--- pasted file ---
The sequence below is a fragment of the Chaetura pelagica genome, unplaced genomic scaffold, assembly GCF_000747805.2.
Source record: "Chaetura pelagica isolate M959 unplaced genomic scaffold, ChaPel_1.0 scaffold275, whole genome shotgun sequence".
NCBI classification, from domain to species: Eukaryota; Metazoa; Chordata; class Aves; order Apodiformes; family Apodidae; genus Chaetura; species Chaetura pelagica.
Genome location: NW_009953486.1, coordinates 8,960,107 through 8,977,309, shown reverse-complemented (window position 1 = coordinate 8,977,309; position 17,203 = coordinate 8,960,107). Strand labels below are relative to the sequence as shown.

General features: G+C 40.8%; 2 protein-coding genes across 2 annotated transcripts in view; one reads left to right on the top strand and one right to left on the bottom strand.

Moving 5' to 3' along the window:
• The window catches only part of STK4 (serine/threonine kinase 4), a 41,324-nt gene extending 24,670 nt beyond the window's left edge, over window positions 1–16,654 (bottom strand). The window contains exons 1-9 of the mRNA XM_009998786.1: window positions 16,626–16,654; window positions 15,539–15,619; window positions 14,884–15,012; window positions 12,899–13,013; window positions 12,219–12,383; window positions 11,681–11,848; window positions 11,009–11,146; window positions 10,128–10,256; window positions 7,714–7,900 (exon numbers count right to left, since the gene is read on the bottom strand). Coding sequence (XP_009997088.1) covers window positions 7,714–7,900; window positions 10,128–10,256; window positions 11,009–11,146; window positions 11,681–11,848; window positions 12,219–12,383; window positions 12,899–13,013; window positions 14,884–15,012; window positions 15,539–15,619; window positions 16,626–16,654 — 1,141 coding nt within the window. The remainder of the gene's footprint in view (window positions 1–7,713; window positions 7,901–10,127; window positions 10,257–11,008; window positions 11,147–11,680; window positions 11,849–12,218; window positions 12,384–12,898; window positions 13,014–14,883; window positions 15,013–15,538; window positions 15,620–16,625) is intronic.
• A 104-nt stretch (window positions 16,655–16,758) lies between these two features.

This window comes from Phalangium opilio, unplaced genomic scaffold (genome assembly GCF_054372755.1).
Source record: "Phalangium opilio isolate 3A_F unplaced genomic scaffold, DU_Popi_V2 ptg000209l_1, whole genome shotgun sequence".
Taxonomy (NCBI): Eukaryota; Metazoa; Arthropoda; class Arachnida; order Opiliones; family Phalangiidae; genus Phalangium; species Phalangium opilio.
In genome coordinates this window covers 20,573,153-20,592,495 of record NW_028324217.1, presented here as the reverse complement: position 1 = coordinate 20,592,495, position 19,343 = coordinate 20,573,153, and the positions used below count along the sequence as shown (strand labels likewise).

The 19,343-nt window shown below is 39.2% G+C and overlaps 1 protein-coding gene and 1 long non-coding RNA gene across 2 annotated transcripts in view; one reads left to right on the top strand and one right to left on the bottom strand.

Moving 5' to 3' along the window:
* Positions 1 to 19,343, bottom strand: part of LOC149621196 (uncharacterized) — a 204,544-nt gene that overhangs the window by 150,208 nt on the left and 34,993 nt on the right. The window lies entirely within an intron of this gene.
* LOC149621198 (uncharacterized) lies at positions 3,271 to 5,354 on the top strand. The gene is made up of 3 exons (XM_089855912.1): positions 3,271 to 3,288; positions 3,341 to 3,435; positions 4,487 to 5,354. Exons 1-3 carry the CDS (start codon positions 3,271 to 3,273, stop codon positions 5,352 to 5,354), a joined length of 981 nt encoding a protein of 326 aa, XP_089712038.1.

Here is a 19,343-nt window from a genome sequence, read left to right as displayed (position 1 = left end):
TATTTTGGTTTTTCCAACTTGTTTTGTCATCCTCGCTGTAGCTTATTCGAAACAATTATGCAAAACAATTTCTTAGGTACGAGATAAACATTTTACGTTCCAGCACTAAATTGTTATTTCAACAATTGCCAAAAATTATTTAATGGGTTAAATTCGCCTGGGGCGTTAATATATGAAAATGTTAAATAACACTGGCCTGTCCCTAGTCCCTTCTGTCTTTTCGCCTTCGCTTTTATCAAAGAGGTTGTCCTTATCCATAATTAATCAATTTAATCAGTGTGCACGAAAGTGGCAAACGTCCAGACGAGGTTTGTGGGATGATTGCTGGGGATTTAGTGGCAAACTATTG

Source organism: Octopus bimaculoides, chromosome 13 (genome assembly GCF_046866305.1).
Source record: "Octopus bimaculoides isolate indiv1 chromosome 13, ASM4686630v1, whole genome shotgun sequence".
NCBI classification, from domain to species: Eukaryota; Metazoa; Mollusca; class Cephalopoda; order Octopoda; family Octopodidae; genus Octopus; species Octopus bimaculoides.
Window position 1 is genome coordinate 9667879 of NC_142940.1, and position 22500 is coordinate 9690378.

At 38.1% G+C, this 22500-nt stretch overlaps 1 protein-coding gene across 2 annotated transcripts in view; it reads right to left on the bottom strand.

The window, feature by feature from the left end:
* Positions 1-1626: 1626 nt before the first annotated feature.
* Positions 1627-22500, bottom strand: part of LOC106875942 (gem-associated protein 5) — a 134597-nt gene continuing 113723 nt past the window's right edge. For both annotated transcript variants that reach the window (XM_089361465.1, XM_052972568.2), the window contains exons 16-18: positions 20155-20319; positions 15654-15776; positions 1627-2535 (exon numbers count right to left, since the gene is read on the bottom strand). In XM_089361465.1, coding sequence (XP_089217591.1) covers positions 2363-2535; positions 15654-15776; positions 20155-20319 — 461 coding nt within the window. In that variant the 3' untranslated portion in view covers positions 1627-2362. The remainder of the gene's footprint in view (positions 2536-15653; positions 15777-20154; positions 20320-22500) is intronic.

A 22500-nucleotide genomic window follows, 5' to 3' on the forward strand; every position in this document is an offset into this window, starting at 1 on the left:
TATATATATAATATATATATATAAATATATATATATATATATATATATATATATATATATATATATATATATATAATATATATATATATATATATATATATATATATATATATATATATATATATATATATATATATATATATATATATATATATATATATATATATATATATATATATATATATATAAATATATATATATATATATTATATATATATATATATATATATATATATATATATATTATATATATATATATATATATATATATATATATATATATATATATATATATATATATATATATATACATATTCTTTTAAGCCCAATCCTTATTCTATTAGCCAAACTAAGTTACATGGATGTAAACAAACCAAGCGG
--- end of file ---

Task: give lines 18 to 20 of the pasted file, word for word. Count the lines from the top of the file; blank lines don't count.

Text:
TATTTTGGTTTTTCCAACTTGTTTTGTCATCCTCGCTGTAGCTTATTCGAAACAATTATGCAAAACAATTTCTTAGGTACGAGATAAACATTTTACGTTCCAGCACTAAATTGTTATTTCAACAATTGCCAAAAATTATTTAATGGGTTAAATTCGCCTGGGGCGTTAATATATGAAAATGTTAAATAACACTGGCCTGTCCCTAGTCCCTTCTGTCTTTTCGCCTTCGCTTTTATCAAAGAGGTTGTCCTTATCCATAATTAATCAATTTAATCAGTGTGCACGAAAGTGGCAAACGTCCAGACGAGGTTTGTGGGATGATTGCTGGGGATTTAGTGGCAAACTATTG

Source organism: Octopus bimaculoides, chromosome 13 (genome assembly GCF_046866305.1).
Source record: "Octopus bimaculoides isolate indiv1 chromosome 13, ASM4686630v1, whole genome shotgun sequence".